And the flung spray and the blown spume, and the sea-gulls crying.”
    – John Masefield

  9. Lisa C says:

    My heart aches, and a drowsy numbness pains my soul. (John Keats)

  10. Kaylise says:

    So I love you because I know no other way
    than this: Where I does not exist, nor you
    So close that your hand on my chest is my hand
    So close that your eyes close as I fall asleep.

    Pablo Neruda

  11. Catherine says:

    End of the year, of spring; wind, renouncing the world, leaves
    The empty harvested fields with a farewell call to the bees –
    Rabindranath Tagore

  12. Ericka says:

    no fate (for you are my fate, my sweet) i want
    no world (for beautiful you are my world, my true)
    and it’s you are whatever a moon has always meant
    and whatever a sun will always sing is you
    e.e cummings
    i carry your heart

  13. jo says:

    Ode to a Nightingale

    …and singing still dost soar and soaring ever singest.

    PJB

  14. Allison says:

    The birds around me hopp’d and play’d,
    Their thoughts I cannot measure,
    But the least motion which they made
    It seem’d a thrill of pleasure.

    William Wordsworth (Words Written in Early Spring, 1875)

  15. Donna Betty says:

    This sea that bares her bosom to the moon,
    The winds that will be howling at all hours,
    And are up-gathered now like sleeping flowers,
    For this, for everthing, we are out of tune;
    It moves us not. -Great God!
    ~Wordsworth
    Donna Betty I love poetry and reading and always have. Now that I’m housebound it’s so wonderful to be able to “leave” in my mind
    Thank You for this and I’ll read all the comments.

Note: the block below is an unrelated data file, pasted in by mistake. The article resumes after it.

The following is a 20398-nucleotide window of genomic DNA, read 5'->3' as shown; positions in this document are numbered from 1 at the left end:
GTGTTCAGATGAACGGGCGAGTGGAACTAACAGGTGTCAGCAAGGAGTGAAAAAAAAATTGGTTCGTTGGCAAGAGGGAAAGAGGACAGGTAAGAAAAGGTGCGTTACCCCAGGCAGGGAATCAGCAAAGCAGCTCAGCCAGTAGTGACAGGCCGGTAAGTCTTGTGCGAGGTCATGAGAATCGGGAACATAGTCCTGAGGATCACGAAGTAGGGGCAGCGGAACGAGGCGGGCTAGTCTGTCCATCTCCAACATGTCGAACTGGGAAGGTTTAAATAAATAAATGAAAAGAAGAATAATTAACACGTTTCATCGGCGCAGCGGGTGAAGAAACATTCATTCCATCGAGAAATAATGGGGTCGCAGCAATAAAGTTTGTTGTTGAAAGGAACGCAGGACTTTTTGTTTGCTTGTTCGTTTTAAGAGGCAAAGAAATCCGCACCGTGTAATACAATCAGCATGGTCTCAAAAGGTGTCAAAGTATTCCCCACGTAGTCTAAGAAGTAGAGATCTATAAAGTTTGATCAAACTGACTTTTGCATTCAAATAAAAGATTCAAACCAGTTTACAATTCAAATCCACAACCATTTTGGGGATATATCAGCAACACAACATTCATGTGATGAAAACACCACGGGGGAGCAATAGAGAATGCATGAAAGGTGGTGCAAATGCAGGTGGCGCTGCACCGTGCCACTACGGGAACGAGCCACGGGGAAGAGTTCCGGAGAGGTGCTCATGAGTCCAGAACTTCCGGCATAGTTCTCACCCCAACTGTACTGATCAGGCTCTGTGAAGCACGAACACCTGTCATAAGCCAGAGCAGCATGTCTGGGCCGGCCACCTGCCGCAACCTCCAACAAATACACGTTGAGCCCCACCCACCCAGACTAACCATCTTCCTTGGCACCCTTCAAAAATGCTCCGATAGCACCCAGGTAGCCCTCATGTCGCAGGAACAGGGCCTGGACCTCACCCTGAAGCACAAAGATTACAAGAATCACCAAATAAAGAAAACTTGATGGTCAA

Very cool.

  16. Donna Betty says:

    This sea that bares her bosom to the moon,
    The winds that will be howling at all hours,
    And are up-gathered now like sleeping flowers,
    For this, for everthing, we are out of tune;
    It moves us not. -Great God!
    ~Wordsworth

  17. Phyllis says:

    Where are the songs of Spring? Ay, where are they?
    Think not of them, thou hast thy music too…
    –John Keats

  18. tracylee says:

    when are we going to know who won?? the suspense is killin me here :)

  19. Zivile Januleviciute says:

    How do I love thee? Let me count the ways.
    I love thee to the depth and breadth and height
    My soul can reach, when feeling out of sight
    For the ends of Being and ideal Grace.
    I love thee to the level of every day’s
    Most quiet need, by sun and candlelight.
    I love thee freely, as men strive for Right;

    Elizabeth Barrett Browning
    I love thee purely, as they turn from Praise.
    I love with a passion put to use
    In my old griefs, and with my childhood’s faith.
    I love thee with a love I seemed to lose
    With my lost saints, — I love thee with the breath,
    Smiles, tears, of all my life! — and, if God choose,
    I shall but love thee better after death.

  20. Ivy Esquero says:

    Carnal Apple, Woman Filled, Burning Moon
    -Pablo Neruda
    “Love is a war of lightning,
    and two bodies ruined by a single sweetness.”

  21. Martha says:

    Who won the books? Did Faber pick their favorites? Just curious.